Keywords: adult, basal metabolic rate, fao/who/unu, obesity, prediction equations

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7753 A Kruskal Based Heuxistic for the Application of Spanning Tree

Authors: Anjan Naidu


In this paper we first discuss the minimum spanning tree, then we use the Kruskal algorithm to obtain minimum spanning tree. Based on Kruskal algorithm we propose Kruskal algorithm to apply an application to find minimum cost applying the concept of spanning tree.

Keywords: Minimum Spanning tree, algorithm, Heuxistic, application, classification of Sub 97K90

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7752 Determining Best Fitting Distributions for Minimum Flows of Streams in Gediz Basin

Authors: Naci Büyükkaracığan


Today, the need for water sources is swiftly increasing due to population growth. At the same time, it is known that some regions will face with shortage of water and drought because of the global warming and climate change. In this context, evaluation and analysis of hydrological data such as the observed trends, drought and flood prediction of short term flow has great deal of importance. The most accurate selection probability distribution is important to describe the low flow statistics for the studies related to drought analysis. As in many basins In Turkey, Gediz River basin will be affected enough by the drought and will decrease the amount of used water. The aim of this study is to derive appropriate probability distributions for frequency analysis of annual minimum flows at 6 gauging stations of the Gediz Basin. After applying 10 different probability distributions, six different parameter estimation methods and 3 fitness test, the Pearson 3 distribution and general extreme values distributions were found to give optimal results.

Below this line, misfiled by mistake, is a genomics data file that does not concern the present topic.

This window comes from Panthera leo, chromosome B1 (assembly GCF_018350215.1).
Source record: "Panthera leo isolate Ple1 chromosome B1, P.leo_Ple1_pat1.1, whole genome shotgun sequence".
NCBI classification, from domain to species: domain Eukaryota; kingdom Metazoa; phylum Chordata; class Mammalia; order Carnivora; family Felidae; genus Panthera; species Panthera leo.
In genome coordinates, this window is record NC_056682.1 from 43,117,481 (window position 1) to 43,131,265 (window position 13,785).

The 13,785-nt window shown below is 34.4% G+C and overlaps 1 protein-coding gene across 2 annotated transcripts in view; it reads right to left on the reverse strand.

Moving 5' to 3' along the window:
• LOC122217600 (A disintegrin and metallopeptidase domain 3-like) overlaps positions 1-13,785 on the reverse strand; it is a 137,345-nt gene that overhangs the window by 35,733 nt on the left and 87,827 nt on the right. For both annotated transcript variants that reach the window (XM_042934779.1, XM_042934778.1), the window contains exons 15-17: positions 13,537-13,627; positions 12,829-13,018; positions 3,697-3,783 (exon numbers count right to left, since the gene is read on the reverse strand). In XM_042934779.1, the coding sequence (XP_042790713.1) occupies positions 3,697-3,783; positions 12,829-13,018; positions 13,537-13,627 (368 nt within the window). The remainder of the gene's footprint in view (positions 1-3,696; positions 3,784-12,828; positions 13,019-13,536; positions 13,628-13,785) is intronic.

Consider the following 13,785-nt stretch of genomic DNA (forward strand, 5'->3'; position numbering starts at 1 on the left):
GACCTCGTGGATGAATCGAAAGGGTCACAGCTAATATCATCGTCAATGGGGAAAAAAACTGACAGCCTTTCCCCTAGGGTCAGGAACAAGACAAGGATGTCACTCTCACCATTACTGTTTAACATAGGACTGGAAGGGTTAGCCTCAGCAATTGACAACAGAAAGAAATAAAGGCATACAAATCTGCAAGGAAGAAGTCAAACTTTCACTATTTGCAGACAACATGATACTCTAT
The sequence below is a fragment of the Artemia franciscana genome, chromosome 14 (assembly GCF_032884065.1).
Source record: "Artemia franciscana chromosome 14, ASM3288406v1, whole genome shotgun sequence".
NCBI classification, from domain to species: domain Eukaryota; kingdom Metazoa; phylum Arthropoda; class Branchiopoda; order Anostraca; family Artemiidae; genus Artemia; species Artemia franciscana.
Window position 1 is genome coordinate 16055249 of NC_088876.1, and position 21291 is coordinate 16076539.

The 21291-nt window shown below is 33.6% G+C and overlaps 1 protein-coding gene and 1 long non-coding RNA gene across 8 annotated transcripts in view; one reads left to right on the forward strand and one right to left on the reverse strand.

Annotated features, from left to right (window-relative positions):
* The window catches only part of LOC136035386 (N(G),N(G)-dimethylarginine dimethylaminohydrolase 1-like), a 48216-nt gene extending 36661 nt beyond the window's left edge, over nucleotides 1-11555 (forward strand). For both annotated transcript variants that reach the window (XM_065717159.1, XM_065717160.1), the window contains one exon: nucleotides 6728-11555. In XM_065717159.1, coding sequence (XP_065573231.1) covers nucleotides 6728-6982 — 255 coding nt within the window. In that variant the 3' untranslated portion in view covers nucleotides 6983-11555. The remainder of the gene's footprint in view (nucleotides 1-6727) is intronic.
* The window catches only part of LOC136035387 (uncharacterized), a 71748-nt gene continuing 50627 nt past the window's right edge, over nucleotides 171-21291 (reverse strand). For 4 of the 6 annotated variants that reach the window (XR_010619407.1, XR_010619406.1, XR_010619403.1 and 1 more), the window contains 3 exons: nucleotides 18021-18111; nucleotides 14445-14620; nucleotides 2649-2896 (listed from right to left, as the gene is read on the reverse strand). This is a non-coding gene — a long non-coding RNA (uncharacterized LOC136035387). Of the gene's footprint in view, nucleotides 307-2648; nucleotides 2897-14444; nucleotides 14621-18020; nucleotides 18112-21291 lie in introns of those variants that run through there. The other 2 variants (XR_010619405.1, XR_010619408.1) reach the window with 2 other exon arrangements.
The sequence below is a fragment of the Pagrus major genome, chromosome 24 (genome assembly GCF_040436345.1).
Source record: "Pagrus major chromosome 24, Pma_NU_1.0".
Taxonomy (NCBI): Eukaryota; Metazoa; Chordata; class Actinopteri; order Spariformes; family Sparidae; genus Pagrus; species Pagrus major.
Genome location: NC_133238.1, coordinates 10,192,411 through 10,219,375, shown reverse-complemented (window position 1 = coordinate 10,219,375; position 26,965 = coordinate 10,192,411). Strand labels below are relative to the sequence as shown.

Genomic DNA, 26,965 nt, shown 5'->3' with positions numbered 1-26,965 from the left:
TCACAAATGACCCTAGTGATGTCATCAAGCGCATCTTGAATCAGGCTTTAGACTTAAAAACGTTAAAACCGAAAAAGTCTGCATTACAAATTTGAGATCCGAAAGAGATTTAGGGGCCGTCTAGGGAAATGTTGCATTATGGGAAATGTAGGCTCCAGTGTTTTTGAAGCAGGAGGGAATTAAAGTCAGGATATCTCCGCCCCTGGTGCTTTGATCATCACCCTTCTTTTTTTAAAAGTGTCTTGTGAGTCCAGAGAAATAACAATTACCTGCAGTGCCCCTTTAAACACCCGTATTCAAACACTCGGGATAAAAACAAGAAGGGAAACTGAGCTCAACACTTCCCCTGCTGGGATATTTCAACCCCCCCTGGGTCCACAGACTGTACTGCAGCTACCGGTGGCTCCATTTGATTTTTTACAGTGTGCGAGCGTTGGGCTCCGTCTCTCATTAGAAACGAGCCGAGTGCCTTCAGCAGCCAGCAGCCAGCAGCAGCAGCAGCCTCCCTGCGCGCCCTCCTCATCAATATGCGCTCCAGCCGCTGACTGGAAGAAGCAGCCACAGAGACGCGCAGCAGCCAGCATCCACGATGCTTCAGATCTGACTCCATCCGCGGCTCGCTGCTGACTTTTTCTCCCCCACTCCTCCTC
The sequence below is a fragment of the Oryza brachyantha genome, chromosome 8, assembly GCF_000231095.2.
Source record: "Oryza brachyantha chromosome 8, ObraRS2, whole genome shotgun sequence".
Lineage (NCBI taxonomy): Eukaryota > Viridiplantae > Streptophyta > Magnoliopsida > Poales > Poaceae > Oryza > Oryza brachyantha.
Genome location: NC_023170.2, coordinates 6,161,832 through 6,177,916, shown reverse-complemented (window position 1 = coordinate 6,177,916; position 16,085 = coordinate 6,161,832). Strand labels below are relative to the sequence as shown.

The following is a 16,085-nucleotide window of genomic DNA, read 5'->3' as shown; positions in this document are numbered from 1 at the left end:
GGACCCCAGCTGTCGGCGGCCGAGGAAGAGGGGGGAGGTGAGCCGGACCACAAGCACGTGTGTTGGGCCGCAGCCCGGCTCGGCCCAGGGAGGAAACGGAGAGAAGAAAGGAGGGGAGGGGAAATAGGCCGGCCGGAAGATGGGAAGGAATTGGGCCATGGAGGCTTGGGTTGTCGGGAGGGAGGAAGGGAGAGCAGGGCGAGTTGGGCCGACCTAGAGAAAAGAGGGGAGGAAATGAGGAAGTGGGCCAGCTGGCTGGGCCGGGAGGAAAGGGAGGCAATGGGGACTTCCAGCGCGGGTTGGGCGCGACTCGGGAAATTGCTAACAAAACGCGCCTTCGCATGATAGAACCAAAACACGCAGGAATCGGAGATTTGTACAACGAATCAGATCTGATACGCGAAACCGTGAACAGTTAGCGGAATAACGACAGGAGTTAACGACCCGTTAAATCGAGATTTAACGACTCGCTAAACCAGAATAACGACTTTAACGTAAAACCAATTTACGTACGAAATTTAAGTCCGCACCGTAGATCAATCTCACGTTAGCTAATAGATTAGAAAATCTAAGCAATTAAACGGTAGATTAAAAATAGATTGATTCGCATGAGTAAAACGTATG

Keywords: Gediz Basin, goodness-of-fit tests, minimum flows, probability distribution

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7751 Challenging the Constitutionality of Mandatory Sentences: A South African Perspective

Authors: Alphonso Goliath


With mandatory minimum sentences, even with its qualification of “substantial and compelling circumstances”, the sentence severity for violent crimes has increased substantially to combat crime. Considering the upsurge in violent crime, the paper argues that minimum sentences failed to prevent or curb violent crime. These sentences deprive offenders more than what is reasonably necessary of their freedom to curb the offense and punish the offender. Minimum sentences amount to cruel, inhuman, and degrading punishment unjustified and vulnerable to constitutional challenge.

Keywords: constitutionality, deterrence, incapacitation, minimum sentencing legislation, prison overcrowding, rehabilitation, recidivism, retribution, violent crime

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7750 Meteorological Effect on Exergetic and Exergoeconomics Parameters of a Wind Turbine

Authors: Muhammad Abid